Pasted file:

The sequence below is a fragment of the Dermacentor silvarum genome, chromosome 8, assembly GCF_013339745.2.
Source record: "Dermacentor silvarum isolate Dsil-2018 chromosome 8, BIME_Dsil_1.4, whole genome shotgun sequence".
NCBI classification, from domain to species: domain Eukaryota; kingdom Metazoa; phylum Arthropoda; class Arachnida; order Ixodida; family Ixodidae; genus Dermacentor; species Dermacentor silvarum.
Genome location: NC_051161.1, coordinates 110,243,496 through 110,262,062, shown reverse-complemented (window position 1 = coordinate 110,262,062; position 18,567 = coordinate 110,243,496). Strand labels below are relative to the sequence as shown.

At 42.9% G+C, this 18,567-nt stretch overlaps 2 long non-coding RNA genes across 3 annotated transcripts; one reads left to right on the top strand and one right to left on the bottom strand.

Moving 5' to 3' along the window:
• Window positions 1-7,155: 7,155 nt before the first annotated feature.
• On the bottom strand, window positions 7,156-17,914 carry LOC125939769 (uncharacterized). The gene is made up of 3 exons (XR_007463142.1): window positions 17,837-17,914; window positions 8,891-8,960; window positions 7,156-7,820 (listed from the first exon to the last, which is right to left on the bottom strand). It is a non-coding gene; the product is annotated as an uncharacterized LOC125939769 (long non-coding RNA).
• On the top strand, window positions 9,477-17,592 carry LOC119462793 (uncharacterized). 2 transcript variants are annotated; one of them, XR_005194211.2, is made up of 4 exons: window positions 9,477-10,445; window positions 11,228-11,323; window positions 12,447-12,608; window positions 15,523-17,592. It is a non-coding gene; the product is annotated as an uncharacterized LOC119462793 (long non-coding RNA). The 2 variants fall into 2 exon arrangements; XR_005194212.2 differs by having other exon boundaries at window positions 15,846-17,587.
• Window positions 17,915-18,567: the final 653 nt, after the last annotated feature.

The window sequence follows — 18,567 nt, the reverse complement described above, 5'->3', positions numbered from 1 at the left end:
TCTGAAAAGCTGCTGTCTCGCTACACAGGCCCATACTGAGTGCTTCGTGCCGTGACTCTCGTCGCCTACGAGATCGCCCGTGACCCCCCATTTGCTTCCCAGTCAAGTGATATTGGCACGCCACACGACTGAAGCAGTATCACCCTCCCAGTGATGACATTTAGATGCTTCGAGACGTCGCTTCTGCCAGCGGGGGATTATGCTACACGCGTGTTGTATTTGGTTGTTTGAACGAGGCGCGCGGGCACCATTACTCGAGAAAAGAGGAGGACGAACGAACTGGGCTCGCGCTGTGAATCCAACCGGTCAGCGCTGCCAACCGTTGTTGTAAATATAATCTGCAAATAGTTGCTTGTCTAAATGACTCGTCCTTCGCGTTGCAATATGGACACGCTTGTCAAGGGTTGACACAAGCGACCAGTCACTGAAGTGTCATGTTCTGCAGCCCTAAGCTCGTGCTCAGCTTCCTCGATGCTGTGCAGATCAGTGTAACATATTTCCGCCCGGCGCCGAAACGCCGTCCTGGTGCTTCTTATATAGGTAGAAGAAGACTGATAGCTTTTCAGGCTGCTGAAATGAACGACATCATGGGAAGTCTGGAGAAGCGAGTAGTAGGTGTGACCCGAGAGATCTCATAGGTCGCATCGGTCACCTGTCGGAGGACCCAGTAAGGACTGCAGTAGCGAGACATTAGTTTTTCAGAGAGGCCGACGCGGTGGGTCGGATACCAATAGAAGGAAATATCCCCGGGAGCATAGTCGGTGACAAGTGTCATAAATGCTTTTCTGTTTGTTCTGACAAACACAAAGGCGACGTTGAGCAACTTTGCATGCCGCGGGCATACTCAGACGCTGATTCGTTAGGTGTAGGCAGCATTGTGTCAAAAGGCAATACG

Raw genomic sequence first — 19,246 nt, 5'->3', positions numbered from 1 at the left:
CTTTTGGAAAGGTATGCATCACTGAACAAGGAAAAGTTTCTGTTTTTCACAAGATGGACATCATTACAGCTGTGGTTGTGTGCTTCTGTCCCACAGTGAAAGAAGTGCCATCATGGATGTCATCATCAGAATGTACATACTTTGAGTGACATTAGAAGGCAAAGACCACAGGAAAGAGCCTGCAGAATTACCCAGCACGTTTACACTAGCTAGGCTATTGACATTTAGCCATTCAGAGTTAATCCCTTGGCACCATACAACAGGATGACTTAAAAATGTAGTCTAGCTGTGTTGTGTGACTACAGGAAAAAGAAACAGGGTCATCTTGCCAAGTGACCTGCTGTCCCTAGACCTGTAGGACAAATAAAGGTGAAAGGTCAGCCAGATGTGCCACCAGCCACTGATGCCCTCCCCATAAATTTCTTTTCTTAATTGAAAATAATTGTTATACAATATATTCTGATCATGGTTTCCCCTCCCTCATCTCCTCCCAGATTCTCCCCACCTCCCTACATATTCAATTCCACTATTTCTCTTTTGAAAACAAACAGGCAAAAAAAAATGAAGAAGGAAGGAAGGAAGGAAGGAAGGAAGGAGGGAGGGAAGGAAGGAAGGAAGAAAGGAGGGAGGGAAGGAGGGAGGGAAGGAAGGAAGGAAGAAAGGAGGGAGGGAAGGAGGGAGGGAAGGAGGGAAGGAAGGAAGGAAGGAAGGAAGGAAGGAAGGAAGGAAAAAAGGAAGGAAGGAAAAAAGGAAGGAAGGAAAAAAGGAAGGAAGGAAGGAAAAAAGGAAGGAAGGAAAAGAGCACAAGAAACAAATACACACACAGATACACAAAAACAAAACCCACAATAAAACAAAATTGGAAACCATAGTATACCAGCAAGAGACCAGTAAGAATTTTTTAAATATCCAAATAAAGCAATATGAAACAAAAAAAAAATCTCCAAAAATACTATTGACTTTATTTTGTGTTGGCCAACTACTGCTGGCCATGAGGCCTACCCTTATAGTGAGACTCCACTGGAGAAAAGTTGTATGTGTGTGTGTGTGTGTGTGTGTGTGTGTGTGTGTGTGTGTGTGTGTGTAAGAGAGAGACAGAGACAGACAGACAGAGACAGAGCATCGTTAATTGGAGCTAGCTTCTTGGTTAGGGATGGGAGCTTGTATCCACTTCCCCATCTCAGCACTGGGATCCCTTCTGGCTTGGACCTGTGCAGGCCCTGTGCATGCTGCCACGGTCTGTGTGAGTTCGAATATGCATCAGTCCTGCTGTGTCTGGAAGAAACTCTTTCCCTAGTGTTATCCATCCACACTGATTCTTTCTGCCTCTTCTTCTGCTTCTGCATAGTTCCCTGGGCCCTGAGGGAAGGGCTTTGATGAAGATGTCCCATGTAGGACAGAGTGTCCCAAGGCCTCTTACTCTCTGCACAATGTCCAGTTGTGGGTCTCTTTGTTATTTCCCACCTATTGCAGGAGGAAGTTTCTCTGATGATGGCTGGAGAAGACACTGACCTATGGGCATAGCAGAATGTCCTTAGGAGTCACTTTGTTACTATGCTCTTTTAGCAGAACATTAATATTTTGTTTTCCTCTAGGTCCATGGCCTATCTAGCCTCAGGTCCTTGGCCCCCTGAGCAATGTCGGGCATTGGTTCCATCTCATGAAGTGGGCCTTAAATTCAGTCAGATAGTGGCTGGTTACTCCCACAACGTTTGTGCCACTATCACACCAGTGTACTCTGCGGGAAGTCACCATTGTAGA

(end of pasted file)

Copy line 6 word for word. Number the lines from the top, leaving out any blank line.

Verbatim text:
Moving 5' to 3' along the window: